One evening the sun set with rotund orange,
And orange such that will form only with a setting sun,
Deep and smooth, fiery and fire-like.
A sun-made plastic orange.
And to turn and see on the other side of their sea,
The moon so white and glossy, and salt-white,
With pockmarks and not a shred of finesse,
But set out like no man’s creation,
Softly gaining in strength, with embossed edges of silver light,
It floated not far from the arm, but closer to the head.
Being orange with such quality, the gray crept into the sides of the sun,
Slowly tugging at it, to hide beneath what was one’s world, and away!
Away, below our world, below what one will see.
Glancing one last time at the subjects of it’s immortal glory,
Surrendering us to the craft of the night,
And the gloss of the moon.
To ask, “What do you see in the setting sun?”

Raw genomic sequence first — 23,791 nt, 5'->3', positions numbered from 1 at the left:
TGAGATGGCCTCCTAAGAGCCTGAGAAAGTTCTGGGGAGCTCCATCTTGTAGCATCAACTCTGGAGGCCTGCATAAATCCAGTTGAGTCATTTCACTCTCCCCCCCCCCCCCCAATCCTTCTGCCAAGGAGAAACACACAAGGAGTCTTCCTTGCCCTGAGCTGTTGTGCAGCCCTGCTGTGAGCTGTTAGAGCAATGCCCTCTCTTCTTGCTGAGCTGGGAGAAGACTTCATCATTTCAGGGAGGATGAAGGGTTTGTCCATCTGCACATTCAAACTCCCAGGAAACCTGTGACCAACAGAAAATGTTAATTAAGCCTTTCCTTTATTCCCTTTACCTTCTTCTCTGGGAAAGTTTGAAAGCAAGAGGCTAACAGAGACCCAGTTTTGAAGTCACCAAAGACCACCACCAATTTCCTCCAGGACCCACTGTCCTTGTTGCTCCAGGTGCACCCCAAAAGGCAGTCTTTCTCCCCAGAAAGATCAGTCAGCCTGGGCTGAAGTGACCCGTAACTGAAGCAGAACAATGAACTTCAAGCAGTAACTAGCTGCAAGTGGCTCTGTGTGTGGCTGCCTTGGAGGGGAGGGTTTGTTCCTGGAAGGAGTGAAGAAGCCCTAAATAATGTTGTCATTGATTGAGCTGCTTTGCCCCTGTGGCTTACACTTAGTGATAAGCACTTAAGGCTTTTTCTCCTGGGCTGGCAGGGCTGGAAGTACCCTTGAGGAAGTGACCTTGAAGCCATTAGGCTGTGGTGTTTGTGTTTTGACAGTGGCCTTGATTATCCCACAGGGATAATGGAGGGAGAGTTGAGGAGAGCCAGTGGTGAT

And to hear the quiet pause such as in a forgotten line,
With small gasps of nervous hesitation,
And the small hands grabbing at the edges of our shirts.
Listen to the quiet sounds of thought, as their nervous fingers,
Do nothing but twist.
To pace gently, softly rolling your heel on the ground,
To not appear more nervous than them,
Wait for thirty years or more, and wait for leaves to fall,
And the call of the regular bird to end.
And finally hear, like the quiet whisper of mouse feet,
A voice say, “orange.”
Standing beneath the still eucalyptus,
Watching nothing move, but the stillness of the limp leaves.
The fading sky beneath resting its tired eyes, closing them gently.
Gently enough to let the tree watch the changing light
And to form its own conclusions on the nature of night.
Leaves stir a little, like the anticipatory fingers of a pianist.
The beetle climbs slowly, after its nap, to the highest point,
On the mound of sand at the base of the tree.
Yet it cannot see what breathes in it.
Oblivious to all but conscious of the expanding dark.